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Tuesday, May 05, 2009

BC STV Referendum: The Irish Experience

There was a post here on the Western Standard the other day that kind of took me by surprise.  It was about the BC STV Referendum, and it was titled "Short for Stymies Traditionalist Voters"?.

Besides misunderstanding how the BC STV system works (and here's a video both sides in the referendum point to, which explains STV better), the writer of the post said "I'm discouraged that no one is looking closely at how similar voting systems have played out in other countries."

Visit the home pages of either side in the BC STV referendum, and it won't take you long to find them referencing the foreign experience.  In fact, it was the BC-STV 'No' side's prominent, and I think irrelevant, dig at Ireland's system which got me looking - not at the absence of talk about how the system works in other countries - but about the quality of that talk.

I've lived in Ireland, and of all the many problems I saw when I was there, I never heard a single person attribute any of them to the voting system.  In fact, when you look into it in any way, the criticisms you see of the Irish STV experience are almost the exact opposite of the criticisms you see here in BC.

Next week I'll be putting up another piece on STV with interviews with a few prominent professors.  One of those interviews is with Professor Michael Gallagher, of Trinity College Dublin.  Dr. Gallagher is Ireland's foremost expert on voting systems.  Among his books on the topic is The Politics of Electoral Systems.  It's a book that the Canadian Journal of Political Science calls 'no less than the bible of electoral systems'*.

The first question I had for Dr. Gallagher was - 'does the Irish system work'?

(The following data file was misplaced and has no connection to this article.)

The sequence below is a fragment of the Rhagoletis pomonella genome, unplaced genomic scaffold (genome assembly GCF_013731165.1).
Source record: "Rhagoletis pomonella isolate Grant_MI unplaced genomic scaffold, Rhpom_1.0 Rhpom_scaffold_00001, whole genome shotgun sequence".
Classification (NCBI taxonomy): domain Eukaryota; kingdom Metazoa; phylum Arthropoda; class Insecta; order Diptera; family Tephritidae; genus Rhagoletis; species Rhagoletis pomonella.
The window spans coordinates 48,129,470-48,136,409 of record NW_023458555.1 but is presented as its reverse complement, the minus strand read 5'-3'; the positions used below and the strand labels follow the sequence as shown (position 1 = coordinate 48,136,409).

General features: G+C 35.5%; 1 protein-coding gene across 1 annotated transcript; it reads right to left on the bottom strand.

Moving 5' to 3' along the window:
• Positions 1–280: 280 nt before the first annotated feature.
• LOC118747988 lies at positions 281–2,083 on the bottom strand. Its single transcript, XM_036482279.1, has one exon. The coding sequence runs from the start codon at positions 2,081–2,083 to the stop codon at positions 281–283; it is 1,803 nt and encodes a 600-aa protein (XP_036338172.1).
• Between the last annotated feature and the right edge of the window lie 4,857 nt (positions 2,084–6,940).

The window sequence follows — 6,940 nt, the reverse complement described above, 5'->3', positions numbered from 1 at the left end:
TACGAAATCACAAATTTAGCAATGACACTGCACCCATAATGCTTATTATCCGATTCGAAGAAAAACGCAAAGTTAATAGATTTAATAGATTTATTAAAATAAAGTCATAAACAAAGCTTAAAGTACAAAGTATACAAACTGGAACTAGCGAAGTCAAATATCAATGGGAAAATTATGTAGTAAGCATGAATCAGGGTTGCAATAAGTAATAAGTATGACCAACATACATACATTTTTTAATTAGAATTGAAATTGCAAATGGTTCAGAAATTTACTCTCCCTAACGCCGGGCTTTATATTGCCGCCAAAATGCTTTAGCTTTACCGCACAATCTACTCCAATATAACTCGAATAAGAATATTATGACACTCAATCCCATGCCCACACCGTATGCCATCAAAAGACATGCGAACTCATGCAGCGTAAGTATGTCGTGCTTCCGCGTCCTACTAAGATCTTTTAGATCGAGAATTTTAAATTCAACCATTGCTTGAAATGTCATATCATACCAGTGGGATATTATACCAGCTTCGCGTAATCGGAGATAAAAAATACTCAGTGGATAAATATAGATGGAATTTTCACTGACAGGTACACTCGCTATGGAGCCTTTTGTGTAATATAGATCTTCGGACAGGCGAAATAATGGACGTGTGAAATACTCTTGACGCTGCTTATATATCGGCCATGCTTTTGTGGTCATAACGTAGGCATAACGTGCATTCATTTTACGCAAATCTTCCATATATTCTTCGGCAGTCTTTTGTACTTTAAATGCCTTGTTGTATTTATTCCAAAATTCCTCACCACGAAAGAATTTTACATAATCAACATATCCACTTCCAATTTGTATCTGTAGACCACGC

Michael Gallagher (MG): Yes, it does. Parties in Ireland are represented in parliament in close proportion to their voting strength, comparable with the average for proportional representation electoral systems across Europe. In policy terms, it is true to say that the main Irish parties are not very different from each other

Western Standard (WS): The criticism of PR-STV that you have described as 'the most plausible' is that it imposes an excessive burden on TDs (Members of Ireland's Parliament) to perform constituency duties.  Here in Canada, opponents of STV are attacking the system for the exact opposite reason, claiming that it would effectively cost many small and rural communities their representation.  Can you please explain what effect STV has on constituency representation?

MG: That is the most widespread criticism of PR-STV in Ireland, but others believe that the close links between TDs and their constituents result more from the political culture in Ireland (voters expect this close contact and would insist on it regardless of the electoral system) and from the small size of the country (a ratio of around 1 TD per 12,000 voters), and thus are not convinced that PR-STV is the cause of those close links. In much larger constituencies, such as those in BC, MPs would still have an incentive to be responsive to their constituents, both to win more support from other candidates of their own party and to attract lower preferences from supporters of other parties.

WS: In 'Politics in the Republic of Ireland' you wrote that STV can have 'consequences for government stability'.  Could you elaborate on this?

MG: Like any PR electoral system, it is less likely than the first-past-the-post system to create an 'artificial majority' that means one party can form a government on its own. Hence coalition governments are much more common under any kind of PR, including PR-STV. In practice, government stability has not been a problem in Ireland.

As I said, next week, as we get closer to the referendum, I'll be posting a few interviews from other professors on both sides.

You can read my previous interviews with the leaders of the Yes side and the No side here.

Posted by Robert Jago on May 5, 2009 in Canadian Provincial Politics | Permalink

Comments